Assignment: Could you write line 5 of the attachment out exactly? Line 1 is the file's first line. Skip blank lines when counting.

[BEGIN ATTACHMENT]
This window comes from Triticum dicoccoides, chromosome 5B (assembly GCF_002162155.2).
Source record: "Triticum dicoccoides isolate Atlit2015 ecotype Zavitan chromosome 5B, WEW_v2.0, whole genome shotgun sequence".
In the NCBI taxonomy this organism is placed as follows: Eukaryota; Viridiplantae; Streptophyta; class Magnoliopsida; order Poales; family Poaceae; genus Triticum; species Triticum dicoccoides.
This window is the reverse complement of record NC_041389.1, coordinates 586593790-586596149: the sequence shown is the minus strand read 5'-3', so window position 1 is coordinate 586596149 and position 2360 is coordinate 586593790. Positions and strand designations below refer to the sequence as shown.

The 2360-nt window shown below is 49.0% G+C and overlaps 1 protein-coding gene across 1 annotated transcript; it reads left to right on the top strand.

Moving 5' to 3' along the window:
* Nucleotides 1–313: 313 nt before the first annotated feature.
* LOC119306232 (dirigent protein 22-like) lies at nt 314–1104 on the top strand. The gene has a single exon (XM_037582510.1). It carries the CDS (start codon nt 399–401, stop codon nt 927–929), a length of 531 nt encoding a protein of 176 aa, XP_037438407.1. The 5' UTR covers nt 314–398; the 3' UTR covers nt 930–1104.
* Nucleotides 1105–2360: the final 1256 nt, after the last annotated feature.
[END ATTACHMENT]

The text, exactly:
The 2360-nt window shown below is 49.0% G+C and overlaps 1 protein-coding gene across 1 annotated transcript; it reads left to right on the top strand.